Belarus missed their two best players as Ukraine pipped them for a World Cup play-off spot. Paul Roberts explains why some saw sinister motives at work

"It was treachery and disgraceful,” said the Belarus coach Eduard Malofeyev. He was referring to the performance of his two key midfielders, Oleksandr Khatskevich and Valentsin Belkevich, after his team’s 2-0 home defeat in the crucial World Cup qualifier against Ukraine on September 2. Khatskevich was substituted at half-time and Belkevich on the hour. The two players then re­fused to travel to Wales for the final qualifier (“still ash­amed of themselves” according to Malofeyev) which a demoralised and weakened Bel­arus lost 1-0. This allowed Ukraine to snatch the group five play-off place at the death, thanks to a controversial late goal by Andriy Shevchenko in Poland.

A simple touch of the Newcastles in the home straight by an inexperienced team and an emotional manager? Perhaps. But many people in the region see a more sinister explanation. Malofeyev, an honourable and de­dicated lifelong football man who has since resigned from his post, was clearly one of them. He was distraught at what he believed had been done to destroy his impressive work in taking modest Bel­arus to the brink of qualification for a major tournament for the first time.

The key to his suspicions was that both Khatskevich and Belkevich play for Dynamo Kiev, the powerful Ukrainian champions. Malofeyev made a point of exempting his opposite number, the leg­endary Dyn­amo and Ukraine coach Valery Lob­an­ov­sky, from criticism. Instead, attention has focused on the shadier characters who dominate the administration of Ukrainian football. The president of the Foot­ball Federation of Ukraine is Hryhoriy Surkis, a pol­itician who has business interests across the nation’s economy, ranging from banking, breweries and the media to parts of the former state-owned heavy industry and, most crucially, large chunks of the energy sector. He is also a very hands-on president at Dynamo Kiev, where he is backed up by his ever-pre­sent associate in politics, business and football, the deputy speak­er of parliament, Viktor Medvedchuk.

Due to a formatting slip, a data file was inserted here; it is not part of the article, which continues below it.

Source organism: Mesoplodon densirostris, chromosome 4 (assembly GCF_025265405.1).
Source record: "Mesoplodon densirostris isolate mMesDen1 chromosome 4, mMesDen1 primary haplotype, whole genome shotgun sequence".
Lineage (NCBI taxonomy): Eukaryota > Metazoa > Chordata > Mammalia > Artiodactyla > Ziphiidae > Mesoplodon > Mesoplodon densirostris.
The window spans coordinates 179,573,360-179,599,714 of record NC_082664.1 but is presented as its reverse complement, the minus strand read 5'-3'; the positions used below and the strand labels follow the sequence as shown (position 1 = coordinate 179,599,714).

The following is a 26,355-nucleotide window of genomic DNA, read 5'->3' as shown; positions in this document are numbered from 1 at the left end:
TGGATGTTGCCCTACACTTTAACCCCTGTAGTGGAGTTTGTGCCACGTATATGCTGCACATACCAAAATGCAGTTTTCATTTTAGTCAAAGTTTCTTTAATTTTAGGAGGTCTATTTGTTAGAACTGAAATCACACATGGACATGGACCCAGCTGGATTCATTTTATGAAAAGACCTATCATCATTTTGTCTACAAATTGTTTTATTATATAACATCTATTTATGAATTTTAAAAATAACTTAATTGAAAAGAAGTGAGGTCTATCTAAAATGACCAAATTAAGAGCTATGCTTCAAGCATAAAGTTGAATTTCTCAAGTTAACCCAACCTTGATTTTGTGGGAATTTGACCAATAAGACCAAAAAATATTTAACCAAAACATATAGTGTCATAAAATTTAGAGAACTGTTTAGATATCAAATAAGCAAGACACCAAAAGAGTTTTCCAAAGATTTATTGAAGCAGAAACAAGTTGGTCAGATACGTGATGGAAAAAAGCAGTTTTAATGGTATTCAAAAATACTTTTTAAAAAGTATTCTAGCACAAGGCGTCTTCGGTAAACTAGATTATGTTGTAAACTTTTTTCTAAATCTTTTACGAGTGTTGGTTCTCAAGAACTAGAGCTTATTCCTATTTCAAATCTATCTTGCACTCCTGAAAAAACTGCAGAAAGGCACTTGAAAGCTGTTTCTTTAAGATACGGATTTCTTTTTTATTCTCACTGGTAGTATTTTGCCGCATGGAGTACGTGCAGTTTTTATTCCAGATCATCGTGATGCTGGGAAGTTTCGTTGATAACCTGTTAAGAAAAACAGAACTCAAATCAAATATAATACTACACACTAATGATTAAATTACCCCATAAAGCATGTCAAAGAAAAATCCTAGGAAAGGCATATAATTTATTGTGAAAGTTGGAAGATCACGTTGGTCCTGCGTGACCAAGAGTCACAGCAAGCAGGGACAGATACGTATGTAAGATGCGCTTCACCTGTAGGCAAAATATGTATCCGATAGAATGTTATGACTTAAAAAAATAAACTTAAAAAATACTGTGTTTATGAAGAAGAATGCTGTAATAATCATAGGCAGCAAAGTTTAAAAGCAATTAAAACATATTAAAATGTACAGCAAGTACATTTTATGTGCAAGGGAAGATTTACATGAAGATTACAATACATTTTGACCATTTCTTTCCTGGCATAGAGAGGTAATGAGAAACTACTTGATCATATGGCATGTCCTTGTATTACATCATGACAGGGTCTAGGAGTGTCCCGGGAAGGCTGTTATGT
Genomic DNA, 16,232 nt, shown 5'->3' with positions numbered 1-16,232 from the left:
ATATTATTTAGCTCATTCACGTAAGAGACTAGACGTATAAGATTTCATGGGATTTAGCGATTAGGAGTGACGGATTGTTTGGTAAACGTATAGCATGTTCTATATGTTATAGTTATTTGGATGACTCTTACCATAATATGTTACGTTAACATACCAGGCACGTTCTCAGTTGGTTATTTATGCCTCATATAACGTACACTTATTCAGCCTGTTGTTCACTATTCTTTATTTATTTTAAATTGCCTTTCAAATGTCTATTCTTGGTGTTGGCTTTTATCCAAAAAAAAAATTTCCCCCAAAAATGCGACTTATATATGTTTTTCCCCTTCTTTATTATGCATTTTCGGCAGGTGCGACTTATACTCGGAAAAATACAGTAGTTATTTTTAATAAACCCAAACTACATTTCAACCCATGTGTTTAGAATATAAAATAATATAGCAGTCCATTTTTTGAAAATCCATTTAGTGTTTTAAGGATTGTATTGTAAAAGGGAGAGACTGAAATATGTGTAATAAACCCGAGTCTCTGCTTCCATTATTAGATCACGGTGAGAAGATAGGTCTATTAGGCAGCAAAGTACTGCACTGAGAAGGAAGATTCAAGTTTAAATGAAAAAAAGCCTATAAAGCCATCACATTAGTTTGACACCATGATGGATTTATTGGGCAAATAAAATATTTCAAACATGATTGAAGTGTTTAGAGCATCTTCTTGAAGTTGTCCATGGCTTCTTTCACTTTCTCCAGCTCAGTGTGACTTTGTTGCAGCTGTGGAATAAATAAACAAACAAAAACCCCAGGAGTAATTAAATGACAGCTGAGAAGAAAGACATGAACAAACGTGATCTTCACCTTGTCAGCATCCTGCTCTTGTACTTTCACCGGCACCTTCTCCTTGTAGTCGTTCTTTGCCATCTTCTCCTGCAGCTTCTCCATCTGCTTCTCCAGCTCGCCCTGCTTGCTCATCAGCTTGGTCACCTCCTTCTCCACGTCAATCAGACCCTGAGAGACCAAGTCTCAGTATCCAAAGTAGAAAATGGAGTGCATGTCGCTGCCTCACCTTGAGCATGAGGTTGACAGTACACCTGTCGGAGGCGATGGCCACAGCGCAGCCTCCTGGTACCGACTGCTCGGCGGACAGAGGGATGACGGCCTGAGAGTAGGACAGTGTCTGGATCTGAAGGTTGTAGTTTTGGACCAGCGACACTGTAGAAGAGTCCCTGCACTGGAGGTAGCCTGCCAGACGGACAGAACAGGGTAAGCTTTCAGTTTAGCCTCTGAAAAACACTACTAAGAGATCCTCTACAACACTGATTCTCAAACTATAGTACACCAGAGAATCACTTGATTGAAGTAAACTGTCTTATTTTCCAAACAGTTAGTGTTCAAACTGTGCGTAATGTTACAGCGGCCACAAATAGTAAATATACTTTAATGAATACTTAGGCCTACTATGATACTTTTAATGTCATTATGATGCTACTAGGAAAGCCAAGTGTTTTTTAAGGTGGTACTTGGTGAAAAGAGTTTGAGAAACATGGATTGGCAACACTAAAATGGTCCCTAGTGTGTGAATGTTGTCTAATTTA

The duo learnt quickly after the break-up of the Soviet Union that associating themselves with foot­balling success offered a unique opportunity to boost their image and counterbalance the damage done by their often very dubious business activities. They mov­ed smartly to rescue Dynamo Kiev from the period of chaos that followed the demise of its state backing and restored it to being a power in European competitions.

The one major hiccup came when Surkis got Dynamo banned from Eur­ope for a season fol­lowing a misunderstanding over a ref­eree, some fur coats and a bit of over-effusive hospitality. Dynamo’s light has begun to fade over recent seasons. Mut­tering about mon­ey laundering, the missing millions from years of Cham­pions League par­ticipation and the whereabouts of the proceeds from the transfers of the likes of Shev­chenko, Rebrov, Kakhi Kaladze and Oleg Luzhny is now commonplace among their fans.

Poor Khatskevich and Belkevich could reasonably expect to be next in line to benefit from a transfer overseas. Thus the future wealth and, some would say, health of their families are firmly in the hands of Surkis and Medvedchuk. Hence the concern over their at­titude towards Belarus’ final two qualifiers.

Surkis’s attention wandered from Dynamo to the Ukraine national team after the em­barrassment of its elimination from Euro 2000 in a farcical play-off defeat by Slovenia. His media and other business interests, which are closely associated with the game in Ukraine via advertising, were suffering terribly be­cause of its serial failure to qual­ify for anything. Another shambolic campaign trailing in the wake of neighbours Belarus was not part of the plan.

Unlike others of their ilk, both Surkis and Medvedchuk harbour political ambitions beyond retaining the im­munity from criminal prosecution provided by their seats in parliament. Football is their only source of national credibility, and with Dynamo on the wane, a World Cup humiliation for Ukraine would not have helped their image one bit. Certainly not with a general election due just before the great jamboree in Japan and Korea.

From WSC 178 December 2001. What was happening this month

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